Green circle means that the manufacturer has followed a suitable set of standards when developing it and will supply five years' worth of updates at no extra charge. Red triangle says there are no security guarantees and may compromise every device in your house.

      1. Adrian 4 Silver badge

        Re: Walled Gardens?

        Like the widely-faked CE marking, perhaps ?

  3. Anonymous Coward
    Anonymous Coward

    Up to ISP's to block

    The only way I can see it being fixed is ISP's blocking the traffic.

    Cue discussion about how to ID the traffic, how to implement blocks etc.. No idea - beyond the scope of this comment at the moment.

    Yes, there'd be cost for the ISP's.. but there's cost for them too if this issue balloons.

    What other way is there?

    We can't expect manufacturers to do much - they may not be around long.

    Responsible manufacturers who're in the game for the long haul will make patches available promptly, and for a reasonable time after the device has been sold. Irresponsible manufacturers will soon see their devices blocked, and word will spread to avoid them like the plague.

    Joe Public (i.e., your grandfather and mine, people who just want stuff to work) aren't bothered about things needing updates, so long as they happen automatically, or can be triggered with the minimum of fuss. Bleating on about "if you putting a server on the Internet you should damn well know how to patch it blah blah" is useless. Like the roads - the Internet has some tools/clueless individuals on it - but it'd be a pretty lonely place to be if it were filled with just us geeks.

    Consumers should be able to use this stuff, and it should "just work". If it doesn't, us geeks who think we're all clever are pretty much proving we aren't.

    You shouldn't need a computer science degree to plug in a webcam and check your dog is alright at home, or to switch your heating on before you get in. And the argument isn't about who'd want to do said useless tasks - it's about making it work for the people who do want to do it. The Internet is theirs too.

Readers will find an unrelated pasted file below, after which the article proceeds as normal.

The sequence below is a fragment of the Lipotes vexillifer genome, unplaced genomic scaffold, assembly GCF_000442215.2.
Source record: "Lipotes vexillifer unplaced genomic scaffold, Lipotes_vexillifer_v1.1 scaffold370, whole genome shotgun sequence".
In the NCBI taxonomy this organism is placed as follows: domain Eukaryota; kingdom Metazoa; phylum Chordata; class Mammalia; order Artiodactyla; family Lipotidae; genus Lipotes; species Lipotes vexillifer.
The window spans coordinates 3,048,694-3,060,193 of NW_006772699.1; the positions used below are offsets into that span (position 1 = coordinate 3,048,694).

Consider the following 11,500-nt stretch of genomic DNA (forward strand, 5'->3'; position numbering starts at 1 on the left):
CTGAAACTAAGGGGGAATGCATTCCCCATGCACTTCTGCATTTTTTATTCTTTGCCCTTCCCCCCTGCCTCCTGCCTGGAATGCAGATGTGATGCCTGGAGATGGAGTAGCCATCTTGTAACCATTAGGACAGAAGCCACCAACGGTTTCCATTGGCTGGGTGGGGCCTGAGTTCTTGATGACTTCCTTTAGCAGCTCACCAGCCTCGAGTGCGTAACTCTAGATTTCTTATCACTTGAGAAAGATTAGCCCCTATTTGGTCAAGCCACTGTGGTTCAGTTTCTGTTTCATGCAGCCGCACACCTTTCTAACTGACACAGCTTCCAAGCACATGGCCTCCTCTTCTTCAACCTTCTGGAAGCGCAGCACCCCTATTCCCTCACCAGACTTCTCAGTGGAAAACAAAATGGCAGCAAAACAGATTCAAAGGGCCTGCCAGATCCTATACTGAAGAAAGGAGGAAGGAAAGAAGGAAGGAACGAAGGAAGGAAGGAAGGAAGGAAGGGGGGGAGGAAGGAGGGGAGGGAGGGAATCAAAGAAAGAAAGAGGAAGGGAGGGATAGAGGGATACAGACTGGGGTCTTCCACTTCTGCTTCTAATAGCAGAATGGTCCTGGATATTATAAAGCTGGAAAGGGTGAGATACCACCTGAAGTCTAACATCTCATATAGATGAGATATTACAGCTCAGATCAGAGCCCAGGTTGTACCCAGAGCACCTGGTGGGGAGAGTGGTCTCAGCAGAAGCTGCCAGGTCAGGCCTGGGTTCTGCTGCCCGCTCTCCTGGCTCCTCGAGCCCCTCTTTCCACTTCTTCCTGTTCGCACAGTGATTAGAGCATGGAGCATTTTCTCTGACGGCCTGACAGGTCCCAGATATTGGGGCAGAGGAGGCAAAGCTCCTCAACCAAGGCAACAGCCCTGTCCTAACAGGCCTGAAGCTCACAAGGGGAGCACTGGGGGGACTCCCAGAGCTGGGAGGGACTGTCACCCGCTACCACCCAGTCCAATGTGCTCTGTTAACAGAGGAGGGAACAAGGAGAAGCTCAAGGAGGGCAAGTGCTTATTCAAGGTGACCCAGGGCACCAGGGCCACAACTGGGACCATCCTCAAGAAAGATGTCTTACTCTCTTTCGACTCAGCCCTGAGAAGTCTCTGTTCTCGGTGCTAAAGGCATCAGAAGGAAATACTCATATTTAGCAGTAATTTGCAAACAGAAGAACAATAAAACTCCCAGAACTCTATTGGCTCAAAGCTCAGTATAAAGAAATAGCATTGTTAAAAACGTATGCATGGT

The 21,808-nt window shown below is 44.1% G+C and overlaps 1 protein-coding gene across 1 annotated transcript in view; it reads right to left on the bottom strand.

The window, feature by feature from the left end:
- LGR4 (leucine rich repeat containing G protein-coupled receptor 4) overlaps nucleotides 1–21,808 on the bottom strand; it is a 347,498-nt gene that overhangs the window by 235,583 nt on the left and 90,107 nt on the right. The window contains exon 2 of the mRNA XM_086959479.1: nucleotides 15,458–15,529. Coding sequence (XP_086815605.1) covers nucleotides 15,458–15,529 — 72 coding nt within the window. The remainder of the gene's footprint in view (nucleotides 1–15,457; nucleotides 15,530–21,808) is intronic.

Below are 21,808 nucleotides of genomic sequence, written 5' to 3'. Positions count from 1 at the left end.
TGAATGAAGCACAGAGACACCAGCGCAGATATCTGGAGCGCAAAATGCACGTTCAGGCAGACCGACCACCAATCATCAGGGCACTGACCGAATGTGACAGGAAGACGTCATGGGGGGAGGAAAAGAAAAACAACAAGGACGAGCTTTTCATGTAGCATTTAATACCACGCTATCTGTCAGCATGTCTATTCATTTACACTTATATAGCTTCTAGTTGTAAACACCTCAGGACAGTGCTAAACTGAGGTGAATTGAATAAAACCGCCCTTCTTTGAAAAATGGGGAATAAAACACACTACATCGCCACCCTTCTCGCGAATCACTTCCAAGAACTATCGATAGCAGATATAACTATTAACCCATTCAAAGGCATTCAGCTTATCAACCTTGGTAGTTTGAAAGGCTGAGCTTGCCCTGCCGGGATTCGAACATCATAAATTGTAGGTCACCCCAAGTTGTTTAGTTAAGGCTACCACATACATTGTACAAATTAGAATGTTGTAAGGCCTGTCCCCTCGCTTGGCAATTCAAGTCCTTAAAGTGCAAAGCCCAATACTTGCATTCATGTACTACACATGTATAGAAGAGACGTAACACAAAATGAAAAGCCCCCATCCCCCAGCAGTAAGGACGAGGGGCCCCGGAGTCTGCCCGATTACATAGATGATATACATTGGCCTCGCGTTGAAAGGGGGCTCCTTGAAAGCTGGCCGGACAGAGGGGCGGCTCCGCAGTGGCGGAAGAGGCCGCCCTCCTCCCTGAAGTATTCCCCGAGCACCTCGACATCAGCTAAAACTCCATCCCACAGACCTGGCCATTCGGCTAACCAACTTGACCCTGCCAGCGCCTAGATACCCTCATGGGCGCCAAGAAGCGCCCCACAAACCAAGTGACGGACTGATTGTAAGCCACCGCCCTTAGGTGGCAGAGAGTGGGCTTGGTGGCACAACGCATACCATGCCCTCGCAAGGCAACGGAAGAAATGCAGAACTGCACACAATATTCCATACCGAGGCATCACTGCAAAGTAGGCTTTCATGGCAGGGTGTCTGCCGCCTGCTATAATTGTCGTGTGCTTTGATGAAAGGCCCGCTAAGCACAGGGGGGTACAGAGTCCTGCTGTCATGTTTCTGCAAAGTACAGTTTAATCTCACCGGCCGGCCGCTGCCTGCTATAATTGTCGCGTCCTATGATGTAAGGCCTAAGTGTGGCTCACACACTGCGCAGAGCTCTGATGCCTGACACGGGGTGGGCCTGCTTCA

1. edge_e
      Boffin

      Re: Up to ISP's to block

      Like the roads - the Internet has some tools/clueless individuals on it - but it'd be a pretty lonely place to be if it were filled with just us geeks.

      I'm pretty sure the roads would be much safer place without those who don't understand momentum and braking distances.

      While you are right that it is down to us geeks to make it "just work", the trouble is, just like cars, the safer you make it, the more idiotic the driver becomes.

  4. Anonymous Coward
    Anonymous Coward

    "The issue is urgent and it is complex," noted NTIA

    ~ You never get that sense from their meetings. It feels more like a treaty negotiation or land-grab, with lots of back patting for a job well done!

    ~ Even the original submission process was messy. It was just diverse views accepted without any structure or priority or importance placed on anything. AKA an exercise in box ticking!

    ~ So what did the corporations do? They sent lawyers with docs full of fluffy legalese...

    ~ What's really going on at NTIA? They have to be seen to be doing something, but there's no responsibility or leadership here, and only a little understanding of the issues....

    ~ Like with other oversight agencies or regulators, there's no real will to fix overpriced cable boxes or unlimited-data-plans, never mind Wells-Fargo type fake-accounts....

  5. Red Bren
    Big Brother

    Neo-luddite

    I don't want an internet of things. I don't need every objec in my house to be able to talk to me or each other and most importantly to people who don't have my best interests at heart. They may be legitimate businesses, nefarious hackers, or state snoopers but my attitude is the same. If I'm given a choice between an IoT device and a dumb one, I'll take the dumb one. If there is no choice, I'll DOS attack it myself.

    1. Nunyabiznes Silver badge

      Re: Neo-luddite

      Exactly. I want energy efficient, easy to use, and robust devices.

      I can open the fridge door and see what I need to pick up at the store. I can set my thermostat down when I leave. I remember to turn off lights/lock doors/close the garage door.

      A bunch of marketing numpties have managed to convince a bunch of punters that IOT is a great idea. Well and a decent sized subset of geekdom has bought them out of the need to have the latest tech tat, to be fair. Let's not forget to kick the corporate world for slinging this crap out there knowing the consequences as they certainly did.